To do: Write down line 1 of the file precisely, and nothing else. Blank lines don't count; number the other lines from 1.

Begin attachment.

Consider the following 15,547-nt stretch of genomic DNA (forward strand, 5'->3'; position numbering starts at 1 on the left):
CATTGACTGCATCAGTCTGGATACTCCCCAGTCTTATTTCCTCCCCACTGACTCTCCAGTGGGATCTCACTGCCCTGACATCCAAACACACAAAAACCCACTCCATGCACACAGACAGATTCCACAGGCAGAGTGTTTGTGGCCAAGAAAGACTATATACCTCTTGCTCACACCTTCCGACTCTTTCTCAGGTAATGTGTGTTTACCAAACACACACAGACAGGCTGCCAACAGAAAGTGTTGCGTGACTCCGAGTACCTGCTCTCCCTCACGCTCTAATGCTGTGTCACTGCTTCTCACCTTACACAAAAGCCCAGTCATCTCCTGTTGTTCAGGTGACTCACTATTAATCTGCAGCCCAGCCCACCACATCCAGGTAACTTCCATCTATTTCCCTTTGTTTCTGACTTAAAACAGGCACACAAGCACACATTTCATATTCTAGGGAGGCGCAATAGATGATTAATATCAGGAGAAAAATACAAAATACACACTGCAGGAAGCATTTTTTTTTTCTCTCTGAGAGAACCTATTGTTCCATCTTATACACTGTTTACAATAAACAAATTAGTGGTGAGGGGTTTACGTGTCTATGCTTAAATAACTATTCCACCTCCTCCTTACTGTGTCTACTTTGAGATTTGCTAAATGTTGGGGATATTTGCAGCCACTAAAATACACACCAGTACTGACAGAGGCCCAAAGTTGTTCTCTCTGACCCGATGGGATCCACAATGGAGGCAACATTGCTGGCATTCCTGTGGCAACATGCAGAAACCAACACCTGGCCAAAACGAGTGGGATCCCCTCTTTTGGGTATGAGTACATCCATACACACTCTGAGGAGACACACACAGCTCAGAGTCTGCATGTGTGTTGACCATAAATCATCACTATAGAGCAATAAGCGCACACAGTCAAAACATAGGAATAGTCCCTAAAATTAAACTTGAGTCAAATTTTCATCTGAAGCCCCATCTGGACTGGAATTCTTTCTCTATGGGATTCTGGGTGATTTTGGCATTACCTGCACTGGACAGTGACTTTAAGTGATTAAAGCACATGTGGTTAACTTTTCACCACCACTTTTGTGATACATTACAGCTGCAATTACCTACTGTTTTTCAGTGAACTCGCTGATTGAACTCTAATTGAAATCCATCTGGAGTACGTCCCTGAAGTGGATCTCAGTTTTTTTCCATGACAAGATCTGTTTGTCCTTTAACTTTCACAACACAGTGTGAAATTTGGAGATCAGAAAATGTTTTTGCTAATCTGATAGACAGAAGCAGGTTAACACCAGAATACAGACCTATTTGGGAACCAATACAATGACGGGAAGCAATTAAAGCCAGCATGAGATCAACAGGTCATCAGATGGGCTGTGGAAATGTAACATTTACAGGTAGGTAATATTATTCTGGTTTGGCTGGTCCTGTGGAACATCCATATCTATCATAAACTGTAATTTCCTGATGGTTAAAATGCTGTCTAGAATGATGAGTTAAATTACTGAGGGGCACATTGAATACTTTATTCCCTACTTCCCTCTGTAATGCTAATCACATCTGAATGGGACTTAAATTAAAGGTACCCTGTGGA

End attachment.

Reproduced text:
Consider the following 15,547-nt stretch of genomic DNA (forward strand, 5'->3'; position numbering starts at 1 on the left):